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666 – The numbers of a beastly dilemma for GWS Giants


The GWS Giants leave the MCG after Saturday night’s defeat against Collingwood, this time a week before the preliminary final. Photo: AFL MEDIA

666 – The numbers of a beastly dilemma for GWS Giants

Rohan Connolly    

Only older AFL fans with a penchant for heavy metal music might remember English thrashers Iron Maiden.

But there’s a classic song of theirs which has been reverberating around my brain since Greater Western Sydney’s 10-point loss to Collingwood and early exit from this year’s finals series last Saturday night.

It’s “The Number Of The Beast”, and in the case of the Giants, yes, it’s also 666, three figures which describe the still-fledgling club’s very slight downward trajectory over the past three seasons.

Six points was the margin by which GWS lost that classic 2016 preliminary final to eventual premier the Western Bulldogs. Last year, the Giants fell at the same hurdle against Richmond, this time by six goals. And the position in which they will officially finish 2018? Yep, sixth.

Seven completed seasons into their AFL life, the Giants can hardly be considered failures. And yet a careful building of a senior list, development and progression towards the top hasn’t yielded one, let alone the several premierships many learned football people expected.

It’s not as though GWS has now categorically missed its opportunity. Though it did have the third-oldest AFL list this season, it had only three players 30 or older, and one of them, Ryan Griffen, has now retired.

In terms of games experience, the Giants were ranked fifth in 2018, and finished the season with 15 100-gamers, another five players potentially joining that group next year. They’re good numbers in terms of premiership demographics.

But it still hasn’t quite all come together for coach Leon Cameron’s team, and how the Giants go about addressing that over the off-season will be a fascinating study. And one complicated, not for the first time, by injuries, of which the Giants again had a truckload this year.

They began pre-season with the loss of Zac Williams’ run off half-back. Were compounded by the loss of another valuable runner in Tom Scully in round two. And the Giants continued to lose key players at the wrong times, most notably Heath Shaw on the eve of the finals and Josh Kelly during them.

Jonathon Patton left a big hole up forward, made larger after the suspension to Jeremy Cameron, Rory Lobb stuck trying to make a fist of ruck duties for too long instead of lending a hand closer to goal because of injury to ruckman Dawson Simpson. Toby Greene, Brett Deledio and Adam Kennedy missed large chunks of games, etc, etc.

That catalogue of medical woes would leave any side struggling for the sort of cohesion and continuity required to mount a serious tilt at a premiership. And yet neither can the Giants’ 2018 be entirely attributed to them.

The “orange tsunami” that swept a path through opponents two years ago is barely a trickle these days, GWS this season scoring nearly four goals per game less than two years ago, ranked only 10th for scoring compared to second then.

In 2016, the Giants had Cameron, Greene, Steve Johnson and Patton all kick around 40 goals or more. This season, only Cameron topped 40.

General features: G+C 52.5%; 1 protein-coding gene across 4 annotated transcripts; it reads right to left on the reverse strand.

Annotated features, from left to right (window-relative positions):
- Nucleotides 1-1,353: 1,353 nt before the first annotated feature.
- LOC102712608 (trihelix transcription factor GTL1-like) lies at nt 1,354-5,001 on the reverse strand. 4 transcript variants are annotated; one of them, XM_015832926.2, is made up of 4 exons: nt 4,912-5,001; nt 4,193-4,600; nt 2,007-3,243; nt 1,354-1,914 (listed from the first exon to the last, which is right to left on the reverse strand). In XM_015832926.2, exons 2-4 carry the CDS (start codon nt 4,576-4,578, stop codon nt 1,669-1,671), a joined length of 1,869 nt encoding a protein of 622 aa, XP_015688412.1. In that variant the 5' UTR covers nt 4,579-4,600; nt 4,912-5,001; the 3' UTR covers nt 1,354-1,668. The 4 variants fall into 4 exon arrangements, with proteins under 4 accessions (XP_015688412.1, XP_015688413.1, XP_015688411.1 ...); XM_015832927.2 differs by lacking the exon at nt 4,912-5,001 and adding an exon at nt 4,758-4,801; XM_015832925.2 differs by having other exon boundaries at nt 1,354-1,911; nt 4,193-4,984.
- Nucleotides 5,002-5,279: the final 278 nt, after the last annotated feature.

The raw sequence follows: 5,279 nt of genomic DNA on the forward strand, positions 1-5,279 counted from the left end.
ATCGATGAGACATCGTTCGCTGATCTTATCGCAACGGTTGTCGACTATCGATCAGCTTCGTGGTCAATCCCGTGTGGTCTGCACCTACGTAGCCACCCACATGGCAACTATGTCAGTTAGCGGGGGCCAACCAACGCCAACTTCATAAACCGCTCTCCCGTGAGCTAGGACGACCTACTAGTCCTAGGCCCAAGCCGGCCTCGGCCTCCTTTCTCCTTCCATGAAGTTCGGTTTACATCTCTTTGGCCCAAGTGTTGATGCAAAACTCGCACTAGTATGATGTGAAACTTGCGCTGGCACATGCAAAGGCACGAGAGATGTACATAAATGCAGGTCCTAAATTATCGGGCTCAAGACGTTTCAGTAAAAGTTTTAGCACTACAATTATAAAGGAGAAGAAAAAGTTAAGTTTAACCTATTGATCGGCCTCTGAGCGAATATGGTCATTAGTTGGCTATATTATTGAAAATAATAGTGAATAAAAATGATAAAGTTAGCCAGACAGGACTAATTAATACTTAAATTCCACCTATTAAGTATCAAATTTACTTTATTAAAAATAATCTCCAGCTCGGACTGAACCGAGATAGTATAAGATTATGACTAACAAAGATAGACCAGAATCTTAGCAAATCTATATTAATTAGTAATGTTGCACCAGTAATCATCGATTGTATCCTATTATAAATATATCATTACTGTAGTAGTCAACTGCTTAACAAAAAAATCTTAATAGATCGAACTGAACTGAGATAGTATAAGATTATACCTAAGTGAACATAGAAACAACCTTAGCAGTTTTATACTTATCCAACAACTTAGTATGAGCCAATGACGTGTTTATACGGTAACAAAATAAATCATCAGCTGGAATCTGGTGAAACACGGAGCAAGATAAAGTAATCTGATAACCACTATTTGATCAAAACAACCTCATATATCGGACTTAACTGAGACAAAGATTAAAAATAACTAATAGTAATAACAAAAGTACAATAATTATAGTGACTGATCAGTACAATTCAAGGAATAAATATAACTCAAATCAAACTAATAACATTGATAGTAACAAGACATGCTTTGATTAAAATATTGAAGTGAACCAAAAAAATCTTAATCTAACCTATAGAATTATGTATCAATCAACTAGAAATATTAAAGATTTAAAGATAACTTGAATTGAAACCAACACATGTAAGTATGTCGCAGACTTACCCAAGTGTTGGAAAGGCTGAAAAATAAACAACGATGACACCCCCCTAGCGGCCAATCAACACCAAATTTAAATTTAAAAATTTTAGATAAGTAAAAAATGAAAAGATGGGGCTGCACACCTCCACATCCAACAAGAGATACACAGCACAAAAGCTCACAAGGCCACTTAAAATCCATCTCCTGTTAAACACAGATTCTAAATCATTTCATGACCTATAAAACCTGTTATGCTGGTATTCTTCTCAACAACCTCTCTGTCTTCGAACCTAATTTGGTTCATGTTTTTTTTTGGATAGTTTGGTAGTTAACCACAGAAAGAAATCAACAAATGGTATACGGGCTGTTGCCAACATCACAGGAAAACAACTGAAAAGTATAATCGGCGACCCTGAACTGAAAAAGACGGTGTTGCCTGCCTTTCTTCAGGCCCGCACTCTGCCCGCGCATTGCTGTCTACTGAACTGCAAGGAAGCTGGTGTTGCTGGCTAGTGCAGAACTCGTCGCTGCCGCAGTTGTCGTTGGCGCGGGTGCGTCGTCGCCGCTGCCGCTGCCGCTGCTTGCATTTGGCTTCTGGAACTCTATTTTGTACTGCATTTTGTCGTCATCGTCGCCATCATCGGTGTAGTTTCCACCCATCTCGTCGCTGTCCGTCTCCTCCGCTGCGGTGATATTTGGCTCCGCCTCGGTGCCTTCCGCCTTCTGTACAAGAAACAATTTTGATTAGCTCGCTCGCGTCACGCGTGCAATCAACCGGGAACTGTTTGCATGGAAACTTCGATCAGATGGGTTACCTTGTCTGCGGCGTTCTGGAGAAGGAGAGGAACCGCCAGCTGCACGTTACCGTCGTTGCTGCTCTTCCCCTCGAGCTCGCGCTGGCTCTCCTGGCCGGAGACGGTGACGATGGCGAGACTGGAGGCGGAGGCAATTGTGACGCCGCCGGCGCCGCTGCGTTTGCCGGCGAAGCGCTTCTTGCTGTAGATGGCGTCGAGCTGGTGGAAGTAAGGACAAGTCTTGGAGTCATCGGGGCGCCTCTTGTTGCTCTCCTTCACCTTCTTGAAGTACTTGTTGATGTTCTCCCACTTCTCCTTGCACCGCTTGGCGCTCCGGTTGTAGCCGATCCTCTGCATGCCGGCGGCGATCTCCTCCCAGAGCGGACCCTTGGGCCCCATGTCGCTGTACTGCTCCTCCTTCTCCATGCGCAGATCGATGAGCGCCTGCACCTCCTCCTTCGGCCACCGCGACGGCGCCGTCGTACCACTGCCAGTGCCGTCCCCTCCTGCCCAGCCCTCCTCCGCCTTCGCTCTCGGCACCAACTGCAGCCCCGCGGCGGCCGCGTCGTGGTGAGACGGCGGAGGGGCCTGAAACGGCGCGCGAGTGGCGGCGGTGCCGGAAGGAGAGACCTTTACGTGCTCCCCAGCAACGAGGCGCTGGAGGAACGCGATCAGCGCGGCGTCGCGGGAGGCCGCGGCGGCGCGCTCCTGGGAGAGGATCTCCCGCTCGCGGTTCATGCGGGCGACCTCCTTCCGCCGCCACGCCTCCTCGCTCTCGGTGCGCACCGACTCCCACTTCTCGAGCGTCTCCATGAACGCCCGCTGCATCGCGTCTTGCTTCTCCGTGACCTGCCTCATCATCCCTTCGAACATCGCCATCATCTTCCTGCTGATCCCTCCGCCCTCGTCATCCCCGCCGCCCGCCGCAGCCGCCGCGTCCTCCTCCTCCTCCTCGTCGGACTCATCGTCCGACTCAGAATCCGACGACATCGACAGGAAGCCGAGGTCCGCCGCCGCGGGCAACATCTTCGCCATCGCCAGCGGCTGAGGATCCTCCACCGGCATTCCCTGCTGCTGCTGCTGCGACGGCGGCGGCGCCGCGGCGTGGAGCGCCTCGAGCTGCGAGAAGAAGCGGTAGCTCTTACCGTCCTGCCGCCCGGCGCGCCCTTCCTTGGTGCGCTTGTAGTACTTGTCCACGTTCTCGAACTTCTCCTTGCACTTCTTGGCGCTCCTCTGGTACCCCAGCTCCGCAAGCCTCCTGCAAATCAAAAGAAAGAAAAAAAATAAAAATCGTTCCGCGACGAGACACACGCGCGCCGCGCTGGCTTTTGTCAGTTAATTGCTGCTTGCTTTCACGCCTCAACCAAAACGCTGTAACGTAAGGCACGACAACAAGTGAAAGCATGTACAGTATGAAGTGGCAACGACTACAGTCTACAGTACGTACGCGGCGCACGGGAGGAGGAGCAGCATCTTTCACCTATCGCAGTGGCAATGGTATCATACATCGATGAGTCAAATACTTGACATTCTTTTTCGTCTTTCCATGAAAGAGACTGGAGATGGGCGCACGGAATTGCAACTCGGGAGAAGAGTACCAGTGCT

The efficiency of their forward set-up has also declined markedly over the same period. Two seasons ago, the Giants averaged goals from 27.3 per cent of their inside 50 entries for a ranking of third. This year, it was only 22.7 per cent for a far less impressive ranking of 12th.

The quick, outside running game that defined the Giants in 2016 has also evaporated, their uncontested possession differential ranking sliding from fourth then to 10th. The numbers that have stayed relatively sound relate to contested possession and clearances, both categories in which GWS still ranked third this season.

But you can’t help but wonder whether in their determination to improve further as a hard-to-play-against defensively strong finals-type team, the Giants may have over-corrected and perhaps traded in a little too much of the attacking flair which was clearly their strongest suit when they came so close to a grand final appearance in 2016.

Of course, there’s institutionalised factors which will continue to work against the club for some time yet, its relative newness remaining one, its glut of talented players around the same age bracket and who perhaps are being denied opportunity they may find elsewhere another.

There’s a long roll call now of potential stars who have left the club. Indeed, two of them, Adam Treloar and Taylor Adams, played key roles in the Giants’ demise on Saturday night. Now, there’s plenty of mail to suggest Dylan Shiel could be the latest key player to depart.

That level of player turnover at the top end of the list makes it that much harder for GWS to establish a consistent senior group of leaders.

There were only 14 players left this year on the list of 44 who were there for the Giants’ first season in 2012. Shiel was one of them, and his departure, aside from the obvious loss of talent, would drain the reserves of “franchise players”, those who will lead the way in maintaining the cultural values the club has tried to develop.

Would those factors loom as large had the Giants been able to kick another seven points in that first preliminary final? I doubt it.

But having just missed that boat, the one after, and this time pulling up shorter still, perhaps for the first time since it negotiated those first couple of years, GWS has some issues to ponder about how it plays along with usual matters of just who plays.

*This article first appeared at SPORTING NEWS.

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